Do you sit by the window pane for long and think beyond the brain? You may possibly be caged by the much fatal flaws that most of us have: the addictive urge to dissect the past, the dead, and the bygone! We spend the lion’s share of our lives looking back on what ‘was’ rather than focusing on what ‘is’, even when we’re well aware that it gives nothing in return, but on the contrary robs us of our peace and poise of mind. Yet none of us stop mulling over the past disappointments and heartbreaks.
To put it shortly, rather than centering our focus on the lively present, our keenness lies firmly on the dead past and the uncertain future, the reason why we fail miserably in making the most of our vibrant present, only to regret later, when it becomes a part of the long-gone past. This is quite common among everyone, irrespective of age and gender differences, but I believe women lament a little more when compared men. I don’t intent to call it a fragility, but prefer to depict it as the anguish of the perfectly calculative human mind that finds it hard to realize that one of the much cautiously taken step has gone wrong. A mishmash of good and bad, the past is a chapter of life that has been read and lived, but yet, we’re always haunted by it for no rational reason, and the reason why we’re forced to think more and keep dissecting each moment, in order to create and convince justifications that our mind would easily and unquestionably agree on. But are we good in convincing the conniving minds of ours? The honest answer is a ‘No’. No matter how long we sit and rack our brains to list out the thoughts and reasons for the past actions of ours, our mind will continue to pop-up newer and more complex questions, like a merciless lawyer who keeps arguing fiercely, to prove himself.
So why exactly do we take pains to think and craft reasons and conclusions one after the other, to justify an action that has already happened in our life, for good or bad? This innate human demeanor, I believe, is the root cause of distresses that spoil or present. They not only steal a lion’s share of time but also keeps us blindfolded from indulging in the happiness and fun that the present open-mindedly gifts us. As the camouflage of the past continue to trick us to live in the bygone, the present waits at our door steps uninvited, and sadly leaves as time flies. The unwillingness to let go, the stubbornness to get stuck in the past, and the scare of outcomes of a bygone action are all failing strategies that you latch on to, for no valid reason to cite.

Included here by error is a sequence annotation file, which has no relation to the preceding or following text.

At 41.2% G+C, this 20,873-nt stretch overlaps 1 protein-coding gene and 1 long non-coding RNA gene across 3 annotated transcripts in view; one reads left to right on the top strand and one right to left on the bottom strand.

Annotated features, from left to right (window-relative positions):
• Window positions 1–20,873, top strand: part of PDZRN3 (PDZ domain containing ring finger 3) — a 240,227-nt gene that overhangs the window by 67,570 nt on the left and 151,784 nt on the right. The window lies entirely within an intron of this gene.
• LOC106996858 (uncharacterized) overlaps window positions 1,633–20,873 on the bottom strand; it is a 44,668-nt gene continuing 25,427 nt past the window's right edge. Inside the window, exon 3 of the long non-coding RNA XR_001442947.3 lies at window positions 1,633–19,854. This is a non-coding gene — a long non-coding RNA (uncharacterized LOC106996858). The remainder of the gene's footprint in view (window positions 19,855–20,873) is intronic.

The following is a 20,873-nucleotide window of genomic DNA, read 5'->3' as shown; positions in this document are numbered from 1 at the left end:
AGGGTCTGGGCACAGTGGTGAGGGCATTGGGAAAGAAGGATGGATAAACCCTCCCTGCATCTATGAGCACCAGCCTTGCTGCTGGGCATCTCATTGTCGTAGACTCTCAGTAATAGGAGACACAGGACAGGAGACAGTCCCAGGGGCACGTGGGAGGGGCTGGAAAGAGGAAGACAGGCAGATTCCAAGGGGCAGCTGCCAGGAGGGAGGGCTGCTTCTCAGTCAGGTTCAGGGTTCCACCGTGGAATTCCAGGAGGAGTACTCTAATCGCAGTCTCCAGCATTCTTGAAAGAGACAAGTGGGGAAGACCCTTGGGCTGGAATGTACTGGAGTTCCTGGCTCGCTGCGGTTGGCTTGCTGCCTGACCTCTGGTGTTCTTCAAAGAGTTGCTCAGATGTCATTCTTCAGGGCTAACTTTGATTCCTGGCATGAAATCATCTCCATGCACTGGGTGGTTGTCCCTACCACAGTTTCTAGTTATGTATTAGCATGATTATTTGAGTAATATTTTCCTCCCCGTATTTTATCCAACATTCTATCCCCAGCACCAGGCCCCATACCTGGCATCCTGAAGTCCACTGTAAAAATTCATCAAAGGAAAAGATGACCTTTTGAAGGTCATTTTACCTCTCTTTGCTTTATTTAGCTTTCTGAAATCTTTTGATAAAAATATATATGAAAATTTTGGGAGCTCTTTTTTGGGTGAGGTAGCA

So does that mean we’re bound to erase all that has happened in the past? No, we’re not! Remembering the happy times is in no way harmful, and other contrary can help boost our confidence to make the most of the present. But sadly, we count more on the harder times than the happier ones, the reason why we often can’t let the past go. Past wounds will never do anything good but will only hurt us more, the reason why one should never cry over the spilled milk. We move on and on, in our fast paced life, and no one aims at staying in a point and ponder over trivial things, the reason why we, I believe, should aim at walking (or sometimes) running more, than staying still, hoping to encounter amazing things on the way.
Like a bacteria that slowly decomposes a corpse, the past rots our mind and makes it ‘smelly’, leaving our mind heavily poisoned. As long as the much pondered past is on no way related to the refreshing present, it’s nothing but a putrid waste that has to be flushed right way. Its defective, it’s infected, the reason why past is something to be buried and not to be carried along. Imagine a bird that has been caged for years together, and crying desperately to be freed, that’s how the past moans from inside, yet we never listen to its sobs. So start listening to lit and let the bird fly as earlier as possible, because, soon you will hear its happy chirping near the window pane of your heart, making you feel better, easier, and happier.